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Touch of Power Paperback – Dec 20 2011

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Product Details

  • Paperback: 400 pages
  • Publisher: Mira; Original edition (Dec 20 2011)
  • Language: English
  • ISBN-10: 0778313077
  • ISBN-13: 978-0778313076
  • Product Dimensions: 13.7 x 2.8 x 21 cm
  • Shipping Weight: 318 g
  • Average Customer Review: Be the first to review this item
  • Amazon Bestsellers Rank: #201,780 in Books (See Top 100 in Books)
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Product Description


"Fans of high-spirited adventure, intrigue and romance will celebrate."

-Publishers Weekly on Fire Study

"This is one of those rare books that will keep readers dreaming long after they've read it."

-Publishers Weekly Starred Review on Poison Study

"The rare sequel to live up to the promise of its predecessor, Magic Study is a wonderful combination of romance and fantasy." (Editor's Pick: Best of 2006-Romance)

"Snyder delivers another excellent adventure."

-Publishers Weekly on Fire Study

"...a compelling new fantasy series."

-SFX Magazine on Sea Glass

About the Author

Maria V. Snyder is the New York Times bestselling author of the Study series, the Glass series, the Healer series, Inside Out, and Outside In. Born and raised in Philadelphia, she earned a Bachelors of Science degree in Meteorology from Penn State and a Master of Arts degree in fiction writing from Seton Hill University. Unable to part ways with Seton Hill, Maria is currently a teacher and mentor for the MFA program. Find her on the Web at

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Most Helpful Customer Reviews on (beta) 4.4 out of 5 stars 352 reviews
58 of 67 people found the following review helpful
5.0 out of 5 stars Touch of Enthrallment Dec 13 2011
By Kale - Published on
Format: Paperback
Touch of Power is a terribly romantic political thriller set in a fantasy world filled with warfare, intrigue, and the kind of weak in the knees passionate romance that has one saying, I hate you because I love you to a point that unhinges my soul..... I just haven't realized it yet.

Avery has been on the run for years. The once revered healers of The Fifteen Realms have been slaughtered to near extinction. One mistake and Avery will surely join her fallen brethren. But that one mistake will fling her into the political underbelly of warring realms each posturing for power. And Avery's particular talents have become a much desired asset to the various factions. But only Avery has the right to decide who's worth saving, and her choices could determine the future of the realms.

Fans of Maria Snyder's Study Series and it's spin off spawn of Glass books will be extremely happy about her return to fantasy with Touch of Power. The first in what I hope will be a long series, runs along the same lines as the author's Study trilogy with it's similar tone, magical abilities, and world building. There were lots of wonderful personalities, set in an interesting world, and an amazing romance within an attention consuming plot.

Touch of Power is quite possibly my favorite MVS book yet. And I'm pretty much a slave to her words already. So look out fellow fangirls and boys because this one has a touch of enthrallment about it, compelling you to keep reading until the very end and even then it's just not enough. This is stalker worthy writing that will have you constantly checking for future releases.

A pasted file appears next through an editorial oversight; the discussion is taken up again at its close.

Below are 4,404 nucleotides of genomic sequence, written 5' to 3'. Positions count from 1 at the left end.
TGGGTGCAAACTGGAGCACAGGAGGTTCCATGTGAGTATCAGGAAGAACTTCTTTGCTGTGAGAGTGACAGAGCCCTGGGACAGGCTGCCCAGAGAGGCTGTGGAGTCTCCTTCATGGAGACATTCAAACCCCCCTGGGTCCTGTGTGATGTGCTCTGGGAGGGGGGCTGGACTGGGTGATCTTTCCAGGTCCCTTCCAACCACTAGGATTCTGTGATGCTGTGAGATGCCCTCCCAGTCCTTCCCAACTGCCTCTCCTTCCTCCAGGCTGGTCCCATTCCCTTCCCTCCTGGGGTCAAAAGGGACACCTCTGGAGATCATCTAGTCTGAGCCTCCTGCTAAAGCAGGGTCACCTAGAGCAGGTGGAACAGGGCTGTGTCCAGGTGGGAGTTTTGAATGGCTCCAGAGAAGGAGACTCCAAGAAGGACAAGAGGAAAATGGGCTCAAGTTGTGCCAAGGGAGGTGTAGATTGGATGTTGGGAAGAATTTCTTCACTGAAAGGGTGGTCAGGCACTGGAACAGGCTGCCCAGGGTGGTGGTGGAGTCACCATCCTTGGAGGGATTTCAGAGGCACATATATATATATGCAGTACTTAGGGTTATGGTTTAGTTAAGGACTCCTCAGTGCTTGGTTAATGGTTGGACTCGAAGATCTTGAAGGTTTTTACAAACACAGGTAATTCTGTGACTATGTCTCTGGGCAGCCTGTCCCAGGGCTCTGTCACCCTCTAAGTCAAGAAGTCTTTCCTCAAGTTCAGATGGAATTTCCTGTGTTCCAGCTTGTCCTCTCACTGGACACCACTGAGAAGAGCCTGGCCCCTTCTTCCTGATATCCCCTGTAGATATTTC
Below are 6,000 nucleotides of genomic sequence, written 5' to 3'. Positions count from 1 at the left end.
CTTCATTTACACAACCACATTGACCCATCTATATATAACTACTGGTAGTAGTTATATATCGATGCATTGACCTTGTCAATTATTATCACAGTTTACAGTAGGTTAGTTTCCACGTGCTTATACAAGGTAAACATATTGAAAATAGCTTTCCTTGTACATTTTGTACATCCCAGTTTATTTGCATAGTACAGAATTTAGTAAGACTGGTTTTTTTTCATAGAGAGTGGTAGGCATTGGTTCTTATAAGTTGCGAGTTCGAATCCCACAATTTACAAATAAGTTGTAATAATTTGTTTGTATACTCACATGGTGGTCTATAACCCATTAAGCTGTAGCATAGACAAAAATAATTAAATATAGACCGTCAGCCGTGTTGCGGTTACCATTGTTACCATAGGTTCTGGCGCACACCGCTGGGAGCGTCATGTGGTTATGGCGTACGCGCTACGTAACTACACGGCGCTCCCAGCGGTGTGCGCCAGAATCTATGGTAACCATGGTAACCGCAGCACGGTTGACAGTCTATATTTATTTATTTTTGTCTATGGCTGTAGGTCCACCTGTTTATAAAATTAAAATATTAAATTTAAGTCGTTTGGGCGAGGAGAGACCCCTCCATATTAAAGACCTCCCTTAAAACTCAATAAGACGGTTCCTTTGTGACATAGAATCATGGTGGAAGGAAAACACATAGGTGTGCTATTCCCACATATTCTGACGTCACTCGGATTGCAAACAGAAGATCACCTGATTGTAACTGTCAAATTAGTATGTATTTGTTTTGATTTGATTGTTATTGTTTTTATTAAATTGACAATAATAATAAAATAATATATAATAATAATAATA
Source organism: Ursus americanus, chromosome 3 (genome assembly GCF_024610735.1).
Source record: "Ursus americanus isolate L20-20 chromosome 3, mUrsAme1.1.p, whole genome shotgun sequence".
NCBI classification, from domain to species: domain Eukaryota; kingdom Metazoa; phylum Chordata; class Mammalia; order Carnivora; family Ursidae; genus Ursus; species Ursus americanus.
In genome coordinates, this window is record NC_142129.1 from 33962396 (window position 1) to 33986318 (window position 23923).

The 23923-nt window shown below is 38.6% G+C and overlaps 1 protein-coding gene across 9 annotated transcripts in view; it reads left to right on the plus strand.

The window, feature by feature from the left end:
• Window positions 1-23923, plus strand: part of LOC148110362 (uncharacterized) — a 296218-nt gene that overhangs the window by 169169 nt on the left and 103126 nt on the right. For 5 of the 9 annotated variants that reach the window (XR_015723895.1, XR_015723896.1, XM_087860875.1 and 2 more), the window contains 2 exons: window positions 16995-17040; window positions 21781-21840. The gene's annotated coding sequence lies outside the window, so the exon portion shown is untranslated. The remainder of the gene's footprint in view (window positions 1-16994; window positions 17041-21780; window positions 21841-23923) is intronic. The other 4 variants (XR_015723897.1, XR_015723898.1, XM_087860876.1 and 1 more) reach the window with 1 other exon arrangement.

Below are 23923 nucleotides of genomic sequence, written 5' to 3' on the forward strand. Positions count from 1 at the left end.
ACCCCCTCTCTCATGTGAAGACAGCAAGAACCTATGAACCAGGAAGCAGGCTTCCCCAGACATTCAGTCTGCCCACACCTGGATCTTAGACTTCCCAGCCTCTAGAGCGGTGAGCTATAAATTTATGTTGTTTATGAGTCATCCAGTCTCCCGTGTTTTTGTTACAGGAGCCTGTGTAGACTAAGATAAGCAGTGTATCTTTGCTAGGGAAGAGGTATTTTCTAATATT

53 of 65 people found the following review helpful
2.0 out of 5 stars Left Disappointed March 21 2012
By Amazon Customer - Published on
Format: Kindle Edition Verified Purchase
It's been a while since I finished the book so I don't remember all of the details of what I didn't like about it. But I do remember finishing the book and being very disappointed. Some main points:

1. This author doesn't know how to world build. 95% of the book is spent wandering wilderness. The other 5% consists of 3 towns, 1 soldier camp, and a castle. Nothing else. You would think since one of the characters has a special connection with nature that the 95% in wilderness would contain better descriptions of it. There is no imagery. Additionally, a lot of the plot revolves around competing nations... Yet these nations do not have distinct cultures, except that one of them is more religious. They are very generic fantasy realms with nothing memorable about them.

2. The dialogue is BAD. There were so many times when a character would say something where I would stop and be confused -- Am I reading about a fantasy world where the characters are in dire situations, or am I now reading about a group of 15 year olds still in high school? Idioms from today seems to slip in which made it very confusing in a pseudo historical setting. (I can't remember exactly but it was things like 'You're kidding me! No way! That sucks!')

3. The prince and princess high school? Really? It's like she wanted to add in Hogwarts as a back story 4/5 the way through the novel. Weird.

4. The relationships weren't very believable, particularly between family members. I found the whole sub plot about the main character and her sister to be very strange and out of place.

These were the main things, but I feel like there were others... The idea of the story (the healers and the stuff about the lilies and the plague) I thought were very interesting, but the writing style just wasn't refined enough. Needs some serious editing. It was still an entertaining read... Yet I have no interest in reading the sequel, even though it was a cliffhanger.
25 of 30 people found the following review helpful
5.0 out of 5 stars My favorite Snyder book so far! Feb. 8 2012
By Nori (Nori's Closet) - Published on
Format: Paperback Verified Purchase
The book starts with immediate action (my kind of beginning). It begins with Avry healing a little girl (with her special healer abilities), and knowing immediately that she must run away. In her world, there aren't many healers left. They've all been rounded up and killed for their supposed reluctance to heal plague victims. What the populace doesn't know is that healers couldn't help plague victims without dying themselves. One letter was misinterpreted and the whole world thinks healers banned together and just decided not save plague victims. People always need someone to blame.